Reverse Exchanges

            “Purchase the Replacement Property First”


Often investors may need to explore a reverse exchange in a “seller’s market,” where recently listed properties are quickly under contract with a buyer. The need for a §1031 reverse exchange arises when circumstances require that the replacement (purchase) property be acquired before closing on the relinquished (sale) property. 

An Exchanger must first weigh the benefits against the risk of performing a reverse exchange with their legal/tax advisors. Unlike most exchange variations, where Exchangers can rely on the Tax Code and Treasury Regulations, there are no IRS guidelines which dictate the acceptable format of a reverse exchange. Very few Intermediaries have extensive experience with these transactions or are willing to bear the risks of ownership during the period of time they hold title to a property. 



Reverse exchanges involve the Intermediary taking title to either the replacement or relinquished property (this process is also known as “parking the title.”) In one variation, of this “parking the title” arrangement, the Intermediary is given title to the Exchanger’s ultimate replacement property with the steps shown below: 

A.      The Exchanger loans the Intermediary funds needed to purchase the property from the seller. 

B.       The Intermediary purchases this property and the closer transfers title from seller to the Intermediary.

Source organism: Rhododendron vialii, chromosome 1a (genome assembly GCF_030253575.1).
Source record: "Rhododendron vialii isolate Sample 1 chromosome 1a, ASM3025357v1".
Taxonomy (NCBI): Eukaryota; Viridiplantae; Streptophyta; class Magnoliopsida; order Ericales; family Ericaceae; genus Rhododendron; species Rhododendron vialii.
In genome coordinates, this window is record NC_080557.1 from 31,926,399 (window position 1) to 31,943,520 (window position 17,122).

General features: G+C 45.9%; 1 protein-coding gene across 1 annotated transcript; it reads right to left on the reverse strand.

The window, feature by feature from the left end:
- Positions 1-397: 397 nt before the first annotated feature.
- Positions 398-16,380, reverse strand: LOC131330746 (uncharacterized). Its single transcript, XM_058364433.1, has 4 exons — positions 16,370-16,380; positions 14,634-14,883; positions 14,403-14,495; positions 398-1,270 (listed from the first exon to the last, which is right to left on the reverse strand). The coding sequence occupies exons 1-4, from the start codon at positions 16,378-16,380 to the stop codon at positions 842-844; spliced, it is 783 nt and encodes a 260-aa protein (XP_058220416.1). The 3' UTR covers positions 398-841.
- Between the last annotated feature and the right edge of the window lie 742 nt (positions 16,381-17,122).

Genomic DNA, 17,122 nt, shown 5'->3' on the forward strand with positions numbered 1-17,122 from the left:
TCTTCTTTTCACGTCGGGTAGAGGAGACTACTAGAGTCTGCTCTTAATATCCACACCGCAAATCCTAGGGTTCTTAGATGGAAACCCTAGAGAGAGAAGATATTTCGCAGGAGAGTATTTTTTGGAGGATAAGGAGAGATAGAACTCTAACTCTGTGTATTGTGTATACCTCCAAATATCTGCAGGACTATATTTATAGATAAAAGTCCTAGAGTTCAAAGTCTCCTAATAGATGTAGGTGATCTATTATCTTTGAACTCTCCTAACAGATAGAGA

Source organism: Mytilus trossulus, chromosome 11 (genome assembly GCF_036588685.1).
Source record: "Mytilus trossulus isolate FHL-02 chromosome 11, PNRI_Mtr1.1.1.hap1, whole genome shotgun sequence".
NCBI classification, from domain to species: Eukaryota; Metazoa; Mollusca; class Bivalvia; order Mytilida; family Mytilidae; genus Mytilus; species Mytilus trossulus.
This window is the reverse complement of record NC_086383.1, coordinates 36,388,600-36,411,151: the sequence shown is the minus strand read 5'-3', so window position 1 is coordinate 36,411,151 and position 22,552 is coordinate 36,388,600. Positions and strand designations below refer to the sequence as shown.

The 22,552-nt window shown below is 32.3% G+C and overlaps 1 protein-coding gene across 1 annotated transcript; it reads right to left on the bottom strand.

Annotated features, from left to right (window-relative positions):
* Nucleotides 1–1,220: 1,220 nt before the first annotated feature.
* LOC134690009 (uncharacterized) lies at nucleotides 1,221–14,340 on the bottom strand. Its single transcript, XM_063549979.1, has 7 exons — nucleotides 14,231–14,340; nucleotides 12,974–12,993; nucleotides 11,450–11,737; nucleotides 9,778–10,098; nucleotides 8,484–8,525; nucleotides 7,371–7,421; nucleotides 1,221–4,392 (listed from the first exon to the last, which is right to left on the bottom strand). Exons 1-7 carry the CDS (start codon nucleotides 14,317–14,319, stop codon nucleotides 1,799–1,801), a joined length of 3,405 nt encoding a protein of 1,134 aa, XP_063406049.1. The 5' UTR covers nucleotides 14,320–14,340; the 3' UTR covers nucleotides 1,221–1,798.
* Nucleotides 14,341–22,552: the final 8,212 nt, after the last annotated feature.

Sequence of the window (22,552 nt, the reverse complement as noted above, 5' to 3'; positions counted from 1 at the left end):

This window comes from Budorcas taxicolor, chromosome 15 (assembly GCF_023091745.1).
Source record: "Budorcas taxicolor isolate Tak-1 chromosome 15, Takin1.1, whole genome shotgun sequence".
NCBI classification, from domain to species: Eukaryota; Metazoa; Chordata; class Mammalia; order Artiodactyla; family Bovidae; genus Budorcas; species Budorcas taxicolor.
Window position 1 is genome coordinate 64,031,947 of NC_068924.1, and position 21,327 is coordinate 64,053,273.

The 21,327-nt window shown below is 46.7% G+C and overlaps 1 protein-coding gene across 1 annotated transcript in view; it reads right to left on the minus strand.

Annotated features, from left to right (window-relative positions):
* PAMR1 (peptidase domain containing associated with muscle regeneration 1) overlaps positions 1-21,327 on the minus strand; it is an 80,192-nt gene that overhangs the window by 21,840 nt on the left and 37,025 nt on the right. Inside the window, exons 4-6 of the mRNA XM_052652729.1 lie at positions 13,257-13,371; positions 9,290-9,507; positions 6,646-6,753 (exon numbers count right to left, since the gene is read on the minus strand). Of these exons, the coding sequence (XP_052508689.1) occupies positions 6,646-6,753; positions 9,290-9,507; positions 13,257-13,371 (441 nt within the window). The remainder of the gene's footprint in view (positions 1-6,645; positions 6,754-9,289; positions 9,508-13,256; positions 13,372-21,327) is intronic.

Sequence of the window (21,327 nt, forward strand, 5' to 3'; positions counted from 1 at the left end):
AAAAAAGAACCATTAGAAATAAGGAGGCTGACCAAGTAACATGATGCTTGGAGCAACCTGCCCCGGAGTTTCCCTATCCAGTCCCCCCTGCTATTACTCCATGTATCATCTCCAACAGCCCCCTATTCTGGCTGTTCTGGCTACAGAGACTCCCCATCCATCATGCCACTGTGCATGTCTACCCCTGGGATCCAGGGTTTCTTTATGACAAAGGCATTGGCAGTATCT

C.       The Intermediary provides the Exchanger with the authority to manage and maintain the replacement property under a triple net lease. 

D.      When the Exchanger has found a buyer for their relinquished property and is ready to close, the Intermediary enters into a simultaneous exchange. Simultaneously, the Intermediary sells the relinquished property to the buyer, and transfers the “parked” replacement property to the Exchanger and, via an executed Assignment Agreement. 

E.       The Intermediary repays the “loan” to the Exchanger with the funds they receive as seller of the relinquished property. 


When contemplating the reverse exchange format, it is critical to be aware of the many problem areas: 

-   Conventional financing (many lenders will not approve a loan using the reverse format.) 

-   Increased closing costs (additional expenses will be incurred such as additional transfer fees, fire/liability insurance and higher Exchange Intermediary fees.) 

-   Often the Intermediary will require an Environmental Report on property not considered a single family residence. 

-   The Exchanger must have funds available to loan the Intermediary for purchasing the replacement property. 


Despite these obstacles, many Exchangers find the benefits of reverse exchanges outweigh the obstacles. API’s staff of reverse exchange specialists can answer questions regarding all aspects of this valuable exchange strategy. 


                                  ASSET PRESERVATION

                       I N C O P O R A T E D


A National IRC § 1031 “Qualified Intermediary”


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This information is not intended to replace qualified legal and/or tax advisors. Every taxpayer should review their specific transaction with their own legal and/or tax counsel.                                                                                                                � 2000  Asset Preservation, Inc.